1. Old World bird having a very long tail that jerks up and down as it walks;
The Collaborative International Dictionary of English v.0.48:
Wagtail \Wag"tail`\, n. (Zool.)
Any one of many species of Old World singing birds belonging
to Motacilla and several allied genera of the family
Motacillidae. They have the habit of constantly jerking
their long tails up and down, whence the name.
Field wagtail, any one of several species of wagtails of
the genus Budytes having the tail shorter, the legs
longer, and the hind claw longer and straighter, than do
the water wagtails. Most of the species are yellow
beneath. Called also yellow wagtail.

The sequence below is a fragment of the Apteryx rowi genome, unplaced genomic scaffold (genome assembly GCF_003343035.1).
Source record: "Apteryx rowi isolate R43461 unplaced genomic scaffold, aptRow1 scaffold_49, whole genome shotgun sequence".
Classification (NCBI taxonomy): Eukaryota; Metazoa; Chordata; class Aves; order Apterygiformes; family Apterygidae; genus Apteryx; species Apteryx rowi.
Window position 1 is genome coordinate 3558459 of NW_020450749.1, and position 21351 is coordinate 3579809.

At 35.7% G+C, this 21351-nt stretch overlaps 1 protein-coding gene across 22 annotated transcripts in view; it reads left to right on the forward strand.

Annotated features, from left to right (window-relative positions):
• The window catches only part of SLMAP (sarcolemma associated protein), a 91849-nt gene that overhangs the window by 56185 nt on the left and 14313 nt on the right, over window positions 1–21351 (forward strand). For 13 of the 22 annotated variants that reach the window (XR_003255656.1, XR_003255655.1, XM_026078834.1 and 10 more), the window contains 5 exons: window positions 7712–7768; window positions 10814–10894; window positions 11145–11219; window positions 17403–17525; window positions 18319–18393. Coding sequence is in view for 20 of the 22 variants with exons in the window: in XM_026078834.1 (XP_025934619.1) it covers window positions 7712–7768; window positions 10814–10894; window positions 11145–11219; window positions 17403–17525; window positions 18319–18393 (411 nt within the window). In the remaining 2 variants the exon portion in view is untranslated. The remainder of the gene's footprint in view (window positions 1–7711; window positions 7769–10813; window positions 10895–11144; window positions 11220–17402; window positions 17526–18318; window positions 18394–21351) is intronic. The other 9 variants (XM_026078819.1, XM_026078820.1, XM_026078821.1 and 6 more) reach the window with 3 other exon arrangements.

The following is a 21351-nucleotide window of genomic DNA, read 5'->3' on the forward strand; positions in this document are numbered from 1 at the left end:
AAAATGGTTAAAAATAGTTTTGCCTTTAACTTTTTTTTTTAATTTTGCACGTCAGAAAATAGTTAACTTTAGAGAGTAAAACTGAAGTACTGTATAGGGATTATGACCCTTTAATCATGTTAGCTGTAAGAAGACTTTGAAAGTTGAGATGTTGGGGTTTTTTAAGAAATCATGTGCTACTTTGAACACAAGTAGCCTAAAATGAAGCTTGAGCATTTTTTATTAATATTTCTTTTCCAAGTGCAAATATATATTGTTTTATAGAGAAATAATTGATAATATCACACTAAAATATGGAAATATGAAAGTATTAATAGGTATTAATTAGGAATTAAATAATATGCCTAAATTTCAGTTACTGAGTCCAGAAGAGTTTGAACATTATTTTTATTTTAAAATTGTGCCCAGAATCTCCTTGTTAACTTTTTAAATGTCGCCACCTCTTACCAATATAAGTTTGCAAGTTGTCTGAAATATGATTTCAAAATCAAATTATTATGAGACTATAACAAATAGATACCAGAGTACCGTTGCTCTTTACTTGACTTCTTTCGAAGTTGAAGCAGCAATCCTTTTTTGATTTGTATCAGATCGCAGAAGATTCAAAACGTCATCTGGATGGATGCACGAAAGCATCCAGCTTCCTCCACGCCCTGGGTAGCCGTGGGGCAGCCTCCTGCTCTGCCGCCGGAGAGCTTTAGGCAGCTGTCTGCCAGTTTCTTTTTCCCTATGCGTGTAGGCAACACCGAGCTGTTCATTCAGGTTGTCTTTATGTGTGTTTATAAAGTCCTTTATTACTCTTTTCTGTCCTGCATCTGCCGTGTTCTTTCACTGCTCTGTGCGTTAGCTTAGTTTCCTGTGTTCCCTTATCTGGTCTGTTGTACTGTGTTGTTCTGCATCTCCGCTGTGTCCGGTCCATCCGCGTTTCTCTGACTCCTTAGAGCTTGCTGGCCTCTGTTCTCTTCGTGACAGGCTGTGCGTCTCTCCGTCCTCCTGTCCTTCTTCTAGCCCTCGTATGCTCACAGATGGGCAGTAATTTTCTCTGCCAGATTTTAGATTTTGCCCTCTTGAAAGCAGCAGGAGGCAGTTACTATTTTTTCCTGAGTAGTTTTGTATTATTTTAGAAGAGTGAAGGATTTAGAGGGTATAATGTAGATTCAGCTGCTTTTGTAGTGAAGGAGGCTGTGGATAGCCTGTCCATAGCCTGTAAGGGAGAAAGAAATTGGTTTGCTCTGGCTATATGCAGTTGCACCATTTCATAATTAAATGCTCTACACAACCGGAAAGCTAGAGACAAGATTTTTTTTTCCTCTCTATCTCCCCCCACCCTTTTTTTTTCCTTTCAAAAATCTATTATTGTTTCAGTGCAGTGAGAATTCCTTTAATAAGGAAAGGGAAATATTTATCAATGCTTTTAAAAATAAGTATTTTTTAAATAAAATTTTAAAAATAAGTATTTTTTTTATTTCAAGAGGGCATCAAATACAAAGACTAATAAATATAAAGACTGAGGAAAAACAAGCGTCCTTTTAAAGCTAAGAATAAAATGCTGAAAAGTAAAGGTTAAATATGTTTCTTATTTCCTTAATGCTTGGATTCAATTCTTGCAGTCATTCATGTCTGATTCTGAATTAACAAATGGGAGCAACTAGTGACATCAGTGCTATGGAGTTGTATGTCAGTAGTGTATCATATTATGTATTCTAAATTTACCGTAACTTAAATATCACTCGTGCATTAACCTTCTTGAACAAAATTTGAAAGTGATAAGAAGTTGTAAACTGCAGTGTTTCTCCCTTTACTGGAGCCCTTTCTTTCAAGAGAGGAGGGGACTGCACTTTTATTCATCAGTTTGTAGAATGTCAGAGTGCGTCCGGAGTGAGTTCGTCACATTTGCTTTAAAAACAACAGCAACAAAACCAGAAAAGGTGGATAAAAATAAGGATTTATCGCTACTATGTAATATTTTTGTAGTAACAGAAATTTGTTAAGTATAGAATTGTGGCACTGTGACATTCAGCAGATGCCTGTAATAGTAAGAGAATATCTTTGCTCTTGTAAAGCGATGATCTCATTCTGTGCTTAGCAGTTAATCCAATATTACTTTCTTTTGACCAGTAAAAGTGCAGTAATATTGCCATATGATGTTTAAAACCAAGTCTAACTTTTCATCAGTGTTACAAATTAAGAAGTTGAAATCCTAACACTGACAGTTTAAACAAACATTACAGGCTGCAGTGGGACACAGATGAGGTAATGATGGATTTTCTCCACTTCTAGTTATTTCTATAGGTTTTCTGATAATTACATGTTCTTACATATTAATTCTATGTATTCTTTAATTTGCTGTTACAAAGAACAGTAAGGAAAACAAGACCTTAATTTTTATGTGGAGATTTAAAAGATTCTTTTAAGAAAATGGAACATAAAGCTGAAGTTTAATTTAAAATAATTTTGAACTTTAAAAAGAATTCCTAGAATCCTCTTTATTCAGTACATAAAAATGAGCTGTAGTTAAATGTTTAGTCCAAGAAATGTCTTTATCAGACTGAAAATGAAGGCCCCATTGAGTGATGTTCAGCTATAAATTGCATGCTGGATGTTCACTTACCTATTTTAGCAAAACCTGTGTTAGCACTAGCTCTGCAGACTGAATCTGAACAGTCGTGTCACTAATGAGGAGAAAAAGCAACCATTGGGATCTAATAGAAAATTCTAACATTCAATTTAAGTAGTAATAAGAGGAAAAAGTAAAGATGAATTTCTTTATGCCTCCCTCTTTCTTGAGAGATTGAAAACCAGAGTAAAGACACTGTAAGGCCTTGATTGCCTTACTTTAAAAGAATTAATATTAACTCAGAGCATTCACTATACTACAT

Garden wagtail, the Indian black-breasted wagtail
Pied wagtail, the common European water wagtail (Motacilla
lugubris). It is variegated with black and white. The
name is applied also to other allied species having
similar colors. Called also pied dishwasher.
Wagtail flycatcher, a true flycatcher (Sauloprocta
motacilloides) common in Southern Australia, where it is
very tame, and frequents stock yards and gardens and often
builds its nest about houses; -- called also black
(a) Any one of several species of wagtails of the restricted
genus Motacilla. They live chiefly on the shores of
ponds and streams.
(b) The American water thrush. See Water thrush.
Wood wagtail, an Asiatic wagtail; (Calobates sulphurea)
having a slender bill and short legs.
WordNet (r) 3.0 (2006):
n 1: Old World bird having a very long tail that jerks up and
down as it walks